I watch a lot of TV. This is old news. Sometimes, though, my obsession with keeping up with TV gets unhealthy, particularly when I’m unwilling to quit a show I don’t even like anymore.
It’s “The Walking Dead.” “The Walking Dead” is what I’m talking about.
Critic Matt Zoller Seitz calls “The Walking Dead” an example of the “Bad Relationship Show, taking its audience for granted or treating it like garbage for weeks, then doing or saying something that momentarily makes you think the series is delivering on its promise, only to backslide quickly and become ostentatiously mediocre again.”
I’ve stayed committed to far too many Bad Relationship Shows. I watched all eight seasons of “Dexter” and all six seasons of “Glee,” two shows that repeatedly sprinkled hints of potential in their later, bad seasons, only to fail at delivering on that promise. When Debra (Jennifer Carpenter, “Limitless”) from “Dexter” discovered her brother’s secret at the end of the sixth season, the show impressively depicted the fallout, giving her the agency to break off her relationship with Dexter (Michael C. Hall, “Six Feet Under”) — only to lionize him and slaughter Debra’s character development with an ill-advised quasi-incest plot.
“Glee” was the ultimate example of this pattern, waffling between promising and abysmal so rapidly it induced whiplash. Rachel (Lea Michele, “Scream Queens”) and Kurt’s (Chris Colfer, “Struck by Lightning”) move to New York briefly revitalized the show with a new setting, but the new characters back home were left in the dust when it came to interesting storytelling. Subsequent seasons featured countless plots that went nowhere, and yet I kept watching; it felt wrong to invest so much time in the show only to stop five years in. I thought, at least, that the show would end on a high note, recovering with an emotional series finale that made you remember the show in its prime; that’s what happened with “The Office.” Nope. It was bad.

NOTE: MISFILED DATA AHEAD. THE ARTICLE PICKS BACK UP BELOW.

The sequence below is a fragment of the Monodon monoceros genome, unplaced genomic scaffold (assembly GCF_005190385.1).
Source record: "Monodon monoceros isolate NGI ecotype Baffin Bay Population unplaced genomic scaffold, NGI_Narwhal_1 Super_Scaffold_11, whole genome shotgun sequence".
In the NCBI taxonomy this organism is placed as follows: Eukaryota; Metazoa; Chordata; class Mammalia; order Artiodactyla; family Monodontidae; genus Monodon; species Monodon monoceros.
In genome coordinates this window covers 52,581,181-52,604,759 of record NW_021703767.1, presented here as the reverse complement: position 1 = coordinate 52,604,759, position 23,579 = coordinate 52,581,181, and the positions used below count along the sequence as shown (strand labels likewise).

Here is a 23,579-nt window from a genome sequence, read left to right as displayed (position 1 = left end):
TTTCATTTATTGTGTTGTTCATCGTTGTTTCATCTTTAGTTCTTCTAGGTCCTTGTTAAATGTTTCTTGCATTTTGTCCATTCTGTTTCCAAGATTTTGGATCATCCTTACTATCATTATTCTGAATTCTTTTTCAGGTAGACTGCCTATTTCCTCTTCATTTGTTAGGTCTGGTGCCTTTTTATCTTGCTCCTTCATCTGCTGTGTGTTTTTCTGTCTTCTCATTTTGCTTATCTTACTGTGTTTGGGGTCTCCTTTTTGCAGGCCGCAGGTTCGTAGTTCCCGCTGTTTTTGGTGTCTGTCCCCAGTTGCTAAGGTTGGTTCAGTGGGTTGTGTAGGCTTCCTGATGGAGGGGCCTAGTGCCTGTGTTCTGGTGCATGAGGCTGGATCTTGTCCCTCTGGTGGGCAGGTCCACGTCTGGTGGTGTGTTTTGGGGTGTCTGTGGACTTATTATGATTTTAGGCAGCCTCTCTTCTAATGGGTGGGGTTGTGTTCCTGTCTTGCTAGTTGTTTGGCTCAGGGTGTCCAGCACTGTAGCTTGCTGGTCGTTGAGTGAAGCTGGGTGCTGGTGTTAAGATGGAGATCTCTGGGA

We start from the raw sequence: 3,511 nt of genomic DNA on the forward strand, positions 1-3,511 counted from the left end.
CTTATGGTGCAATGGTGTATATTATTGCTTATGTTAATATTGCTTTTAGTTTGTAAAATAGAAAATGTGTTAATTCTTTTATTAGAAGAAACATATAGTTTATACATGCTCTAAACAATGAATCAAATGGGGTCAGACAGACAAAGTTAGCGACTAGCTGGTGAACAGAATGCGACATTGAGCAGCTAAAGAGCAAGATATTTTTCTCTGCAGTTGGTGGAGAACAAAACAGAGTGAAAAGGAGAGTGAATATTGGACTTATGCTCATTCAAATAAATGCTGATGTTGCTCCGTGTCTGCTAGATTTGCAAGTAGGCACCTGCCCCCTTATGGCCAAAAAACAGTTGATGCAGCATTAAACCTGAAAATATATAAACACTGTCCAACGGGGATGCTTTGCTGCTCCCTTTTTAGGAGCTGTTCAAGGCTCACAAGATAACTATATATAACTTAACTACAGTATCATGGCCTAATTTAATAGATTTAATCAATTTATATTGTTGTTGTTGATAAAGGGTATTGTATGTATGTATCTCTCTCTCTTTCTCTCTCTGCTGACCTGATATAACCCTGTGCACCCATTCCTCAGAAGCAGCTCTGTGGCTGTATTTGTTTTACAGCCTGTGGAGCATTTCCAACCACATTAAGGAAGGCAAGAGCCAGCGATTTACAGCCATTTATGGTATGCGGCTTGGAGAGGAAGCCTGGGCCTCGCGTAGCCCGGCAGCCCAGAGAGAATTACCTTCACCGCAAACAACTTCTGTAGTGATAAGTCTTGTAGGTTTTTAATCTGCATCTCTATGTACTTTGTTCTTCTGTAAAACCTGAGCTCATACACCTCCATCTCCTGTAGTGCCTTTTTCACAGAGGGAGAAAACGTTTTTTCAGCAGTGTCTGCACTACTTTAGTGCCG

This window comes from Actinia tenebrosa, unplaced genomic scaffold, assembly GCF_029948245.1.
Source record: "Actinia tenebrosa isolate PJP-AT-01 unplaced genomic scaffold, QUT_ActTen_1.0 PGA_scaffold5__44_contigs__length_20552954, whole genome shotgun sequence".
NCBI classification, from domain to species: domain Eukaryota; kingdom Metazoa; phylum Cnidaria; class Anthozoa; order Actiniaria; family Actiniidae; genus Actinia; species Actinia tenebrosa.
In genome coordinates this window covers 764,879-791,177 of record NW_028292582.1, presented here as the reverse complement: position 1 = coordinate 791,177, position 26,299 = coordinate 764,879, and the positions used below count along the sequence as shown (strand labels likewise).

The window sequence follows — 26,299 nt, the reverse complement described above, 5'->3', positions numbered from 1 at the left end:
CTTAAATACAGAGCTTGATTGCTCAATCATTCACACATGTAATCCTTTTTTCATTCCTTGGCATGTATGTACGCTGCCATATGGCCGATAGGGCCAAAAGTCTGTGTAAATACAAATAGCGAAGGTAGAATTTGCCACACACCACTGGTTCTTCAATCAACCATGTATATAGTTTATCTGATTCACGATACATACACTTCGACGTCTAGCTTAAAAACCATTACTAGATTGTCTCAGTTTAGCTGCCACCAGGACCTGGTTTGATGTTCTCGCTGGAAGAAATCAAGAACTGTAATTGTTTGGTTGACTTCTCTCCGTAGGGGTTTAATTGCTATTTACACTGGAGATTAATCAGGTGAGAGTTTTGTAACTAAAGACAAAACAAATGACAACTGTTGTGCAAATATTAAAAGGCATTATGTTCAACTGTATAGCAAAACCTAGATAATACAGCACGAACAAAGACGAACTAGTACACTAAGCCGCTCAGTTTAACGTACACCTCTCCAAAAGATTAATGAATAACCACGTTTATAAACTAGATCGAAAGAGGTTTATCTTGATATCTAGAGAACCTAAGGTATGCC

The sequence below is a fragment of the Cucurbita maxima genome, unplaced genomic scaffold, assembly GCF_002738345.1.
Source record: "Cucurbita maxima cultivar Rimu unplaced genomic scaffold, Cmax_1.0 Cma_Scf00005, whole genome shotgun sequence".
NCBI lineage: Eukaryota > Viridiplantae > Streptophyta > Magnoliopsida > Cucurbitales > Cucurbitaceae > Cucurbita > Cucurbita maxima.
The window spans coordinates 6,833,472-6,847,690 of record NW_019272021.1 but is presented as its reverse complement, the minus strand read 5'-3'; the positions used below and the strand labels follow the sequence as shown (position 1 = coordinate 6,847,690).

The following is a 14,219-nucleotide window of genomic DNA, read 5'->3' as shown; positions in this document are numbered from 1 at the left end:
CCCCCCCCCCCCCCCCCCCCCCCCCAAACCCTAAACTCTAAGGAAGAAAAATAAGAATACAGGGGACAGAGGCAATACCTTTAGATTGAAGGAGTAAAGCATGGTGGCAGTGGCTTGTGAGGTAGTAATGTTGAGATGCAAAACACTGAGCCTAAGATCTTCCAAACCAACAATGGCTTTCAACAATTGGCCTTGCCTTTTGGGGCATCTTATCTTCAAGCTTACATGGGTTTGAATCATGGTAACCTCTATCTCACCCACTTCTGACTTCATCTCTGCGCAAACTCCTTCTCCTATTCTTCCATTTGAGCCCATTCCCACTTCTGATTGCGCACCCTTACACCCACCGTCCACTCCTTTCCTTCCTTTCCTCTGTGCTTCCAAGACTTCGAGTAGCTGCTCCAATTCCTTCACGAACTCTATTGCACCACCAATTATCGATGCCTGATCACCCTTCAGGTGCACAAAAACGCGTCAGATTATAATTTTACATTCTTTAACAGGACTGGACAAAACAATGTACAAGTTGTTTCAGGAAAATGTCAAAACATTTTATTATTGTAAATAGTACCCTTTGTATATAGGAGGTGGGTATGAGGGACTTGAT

“The Walking Dead” is the most prominent show in pop culture that fits this mold, still getting huge ratings despite its repeated violation of the audience’s trust. The fourth season was a recovery season of sorts, and the fifth season was by far the best of the show’s whole run. Then the sixth season happened, and I got burned worse than ever.
Enough think pieces have been written at this point, so I don’t need to explain why the latest “The Walking Dead” premiere was so bad. I’ll just say that after a horrifically bad season finale last year, a lot would have to be done to earn back my goodwill, and the premiere did not do that. It was more of the same, and it should’ve been the straw that broke the camel’s back. I should’ve just made the definitive decision to stop watching.
And then the second episode aired, and it was pretty good. The new character of Ezekiel (Khary Payton, “General Hospital”) instantly established himself as the most interesting one on the show — at this point, most of the main cast has far outstayed their welcome — and the episode had a surprisingly hopeful message, with a healthy dose of levity and a refreshing element of surreality. (Ezekiel leads a community called the Kingdom, reigning as a “king” with a CGI tiger at his side).
To be clear, I don’t think this means the show’s going to actually continue on its upward trajectory. “The Walking Dead” has done this countless times, and I have no faith that it’ll suddenly improve and stay good for more than a couple episodes at a time. There’ll be some decent episodes, then one that comes close to breaking me. As Zack Handlen from The AV Club said, the ideal way to watch the show is to “Enjoy the moments, but don’t necessarily expect them to add up to anything more than themselves.”
Part of me knows, though, that even if the show gets to a point where I don’t enjoy any of the moments — even if every episode is dull, pseudo-philosophical, and unrelentingly, mundanely grim — I’ll probably still keep watching. That’s the burden of the hopeless completist.